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01-01-13 Tarantino's "Django: Unchained"

01-01-13 Tarantino's "Django: Unchained"

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Published by William J Greenberg



But after seeing the film, their faces were empty, their eyes were blank. Sure, they had laughed at the scatological humor, had flinched at the gruesome ugly scenes, had been insulted by the self-deprecating humor, and had been lifted up by the antics of the “bad nigger”. And don’t forget the ending–with the hero and his slave bride riding off into the sunset and the glowing flames that consumes the CandyLand Plantation! And all this, with this synched to beat of rebelliouship-hop music. Burn, Hollywood, Burn!



But after seeing the film, their faces were empty, their eyes were blank. Sure, they had laughed at the scatological humor, had flinched at the gruesome ugly scenes, had been insulted by the self-deprecating humor, and had been lifted up by the antics of the “bad nigger”. And don’t forget the ending–with the hero and his slave bride riding off into the sunset and the glowing flames that consumes the CandyLand Plantation! And all this, with this synched to beat of rebelliouship-hop music. Burn, Hollywood, Burn!

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Published by: William J Greenberg on Jan 12, 2013
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This copy is for your personal, non-commercial use only.JANUARY 01, 2013Tarantino's "Django: Unchained"Hollywood’s Nigger Joke by CECIL BROWNI had little dog, his name was DashI’d ruther be a nigger than be white trash –African American sayingIn order for a joke to work, Mary Douglas, the eminent Britishanthropologist, wrote that one had to have a social context for it tooperate in. “We must ask what are the social conditions for a joke to be both perceived and permitted,” she asked in her wonderful little essay,“Jokes.”“My hypothesis,” she writes“is that a joke is seen and allowed when itoffers a symbolic pattern of a social pattern occurring at the sametime.”With Django: Unchained, the symbolic pattern–I’d call it historicalcontext–is Hollywood itself. “If there is no joke in the socialstructure,” Mrs Douglas observed, “no other joke can appear.” InHollywood, there are lots of jokes in the system!The social pattern that allows Quentin Tarantino’s “Nigger joke” to work is set in the South, two years before the Civil War, but my point isthat this is only a pretext for Hollywood itself.Some critics, like Betsy Sharkey in the Times, think this film is amasterpiece. Sharkey calls it, “the most articulate, intriguing, provoking, appalling, hilarious, exhilarating, scathing and downrightentertaining film yet.”African American critic Wesley Morris hated it. He called it“unrelenting tastelessness — [...] exclamatory kitsch — on a subject asloaded, gruesome, and dishonorable as American slavery.”Ishmael Reed, the novelist, pointed out how the Weinstein Company promoted an advertising campaign to get a black audience by promotingJamie Foxx as the star. In fact, Foxx is only one of the stars, alongwith Christoph Waltz and Leonardo DiCaprio. As Reed points out, Foxxspends most of his time looking at Mr.Waltz and then looking at Mr.DiCaprio, with a puzzled look on his face, as if to say, What’s desewhite folks, talkin ‘bout?My aim in his essay is to examine the way in which the symbolic systemis a reflection of the social system. “What are the social conditionsfor a joke to be both perceived and permitted,” Mrs Douglass wrote inthat little essay, “Jokes.”What are the social conditions that would permit Django to be the big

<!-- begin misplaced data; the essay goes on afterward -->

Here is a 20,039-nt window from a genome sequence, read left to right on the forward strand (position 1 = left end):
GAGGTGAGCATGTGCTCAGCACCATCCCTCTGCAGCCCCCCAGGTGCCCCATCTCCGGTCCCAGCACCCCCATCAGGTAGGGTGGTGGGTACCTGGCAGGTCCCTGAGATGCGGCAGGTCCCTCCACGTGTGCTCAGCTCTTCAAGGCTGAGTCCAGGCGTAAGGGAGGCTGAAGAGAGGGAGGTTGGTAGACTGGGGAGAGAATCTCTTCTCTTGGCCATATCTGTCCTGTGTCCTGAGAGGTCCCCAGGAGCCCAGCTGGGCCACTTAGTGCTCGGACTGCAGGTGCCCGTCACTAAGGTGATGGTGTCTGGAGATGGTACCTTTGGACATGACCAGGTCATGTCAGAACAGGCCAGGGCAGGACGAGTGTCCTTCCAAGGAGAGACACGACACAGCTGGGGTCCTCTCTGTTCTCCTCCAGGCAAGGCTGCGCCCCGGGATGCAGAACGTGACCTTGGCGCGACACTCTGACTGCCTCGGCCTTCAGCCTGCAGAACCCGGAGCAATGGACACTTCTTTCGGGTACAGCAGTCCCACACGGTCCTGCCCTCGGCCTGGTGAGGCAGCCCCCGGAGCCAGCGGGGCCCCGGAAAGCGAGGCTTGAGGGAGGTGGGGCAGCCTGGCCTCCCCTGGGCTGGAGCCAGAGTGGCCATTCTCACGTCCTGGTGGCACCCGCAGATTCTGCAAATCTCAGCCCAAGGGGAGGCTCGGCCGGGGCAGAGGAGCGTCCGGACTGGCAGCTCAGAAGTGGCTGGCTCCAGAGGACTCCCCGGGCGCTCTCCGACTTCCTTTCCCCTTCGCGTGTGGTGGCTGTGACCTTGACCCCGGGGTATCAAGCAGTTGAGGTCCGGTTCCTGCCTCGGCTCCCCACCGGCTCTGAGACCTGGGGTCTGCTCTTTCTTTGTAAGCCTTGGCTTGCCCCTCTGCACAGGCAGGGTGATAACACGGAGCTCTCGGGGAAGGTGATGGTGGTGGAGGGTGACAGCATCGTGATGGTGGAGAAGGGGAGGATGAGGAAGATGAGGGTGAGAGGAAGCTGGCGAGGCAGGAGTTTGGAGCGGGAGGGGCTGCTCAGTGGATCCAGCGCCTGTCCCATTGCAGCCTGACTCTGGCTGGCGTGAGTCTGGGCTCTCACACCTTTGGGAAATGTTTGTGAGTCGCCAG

howling, empty nigger joke that it is?One of these social conditions, certainly, involves the relationship between black actors and Hollywood as a symbol of the plantation system.In his review of the film, for example, Mr. Reed said that Sam Jackson,in the role of the conniving, omnipresent, evil slave, is “playinghimself.”If Jackson had not dominated the Hollywood system in such a sly way,then his role as Stephen, the master-worshipping house slave to CalvinCandie (Leonardo DiCaprio) would not have its loaded, edgy, uncannyrealism. The plantation is called CandieLand (Candyland) and is meant torefer to Hollywood itself as a producer of entertainment (Candy). Getit?If Jamie Foxx is not known in Hollywood as a resourceful hustler, whowill play almost any role, then his part as the “bad nigger” Djangowould not be so compelling (and lubricous). If he was not the “Newnigger on the block,” then the confrontation between him and SamJackson’s character, Stephen, the off-the-hook house slave, the scenewould not be powerful (and dumb) at the same time.The